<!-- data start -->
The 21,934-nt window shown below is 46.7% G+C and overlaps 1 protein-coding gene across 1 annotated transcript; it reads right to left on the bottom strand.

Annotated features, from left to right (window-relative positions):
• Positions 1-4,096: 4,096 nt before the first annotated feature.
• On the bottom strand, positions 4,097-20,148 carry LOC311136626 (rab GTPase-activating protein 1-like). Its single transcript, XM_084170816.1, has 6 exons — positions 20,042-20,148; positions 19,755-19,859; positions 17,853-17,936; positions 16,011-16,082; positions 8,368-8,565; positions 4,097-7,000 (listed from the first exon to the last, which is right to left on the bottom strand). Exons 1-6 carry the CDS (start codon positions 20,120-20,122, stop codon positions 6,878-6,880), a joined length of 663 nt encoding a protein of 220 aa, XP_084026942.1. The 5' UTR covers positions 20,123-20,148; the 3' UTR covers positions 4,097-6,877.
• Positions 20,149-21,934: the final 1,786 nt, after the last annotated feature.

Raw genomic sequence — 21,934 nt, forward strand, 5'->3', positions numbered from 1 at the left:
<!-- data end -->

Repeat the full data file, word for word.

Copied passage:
The 21,934-nt window shown below is 46.7% G+C and overlaps 1 protein-coding gene across 1 annotated transcript; it reads right to left on the bottom strand.

Annotated features, from left to right (window-relative positions):
• Positions 1-4,096: 4,096 nt before the first annotated feature.
• On the bottom strand, positions 4,097-20,148 carry LOC311136626 (rab GTPase-activating protein 1-like). Its single transcript, XM_084170816.1, has 6 exons — positions 20,042-20,148; positions 19,755-19,859; positions 17,853-17,936; positions 16,011-16,082; positions 8,368-8,565; positions 4,097-7,000 (listed from the first exon to the last, which is right to left on the bottom strand). Exons 1-6 carry the CDS (start codon positions 20,120-20,122, stop codon positions 6,878-6,880), a joined length of 663 nt encoding a protein of 220 aa, XP_084026942.1. The 5' UTR covers positions 20,123-20,148; the 3' UTR covers positions 4,097-6,877.
• Positions 20,149-21,934: the final 1,786 nt, after the last annotated feature.

Raw genomic sequence — 21,934 nt, forward strand, 5'->3', positions numbered from 1 at the left: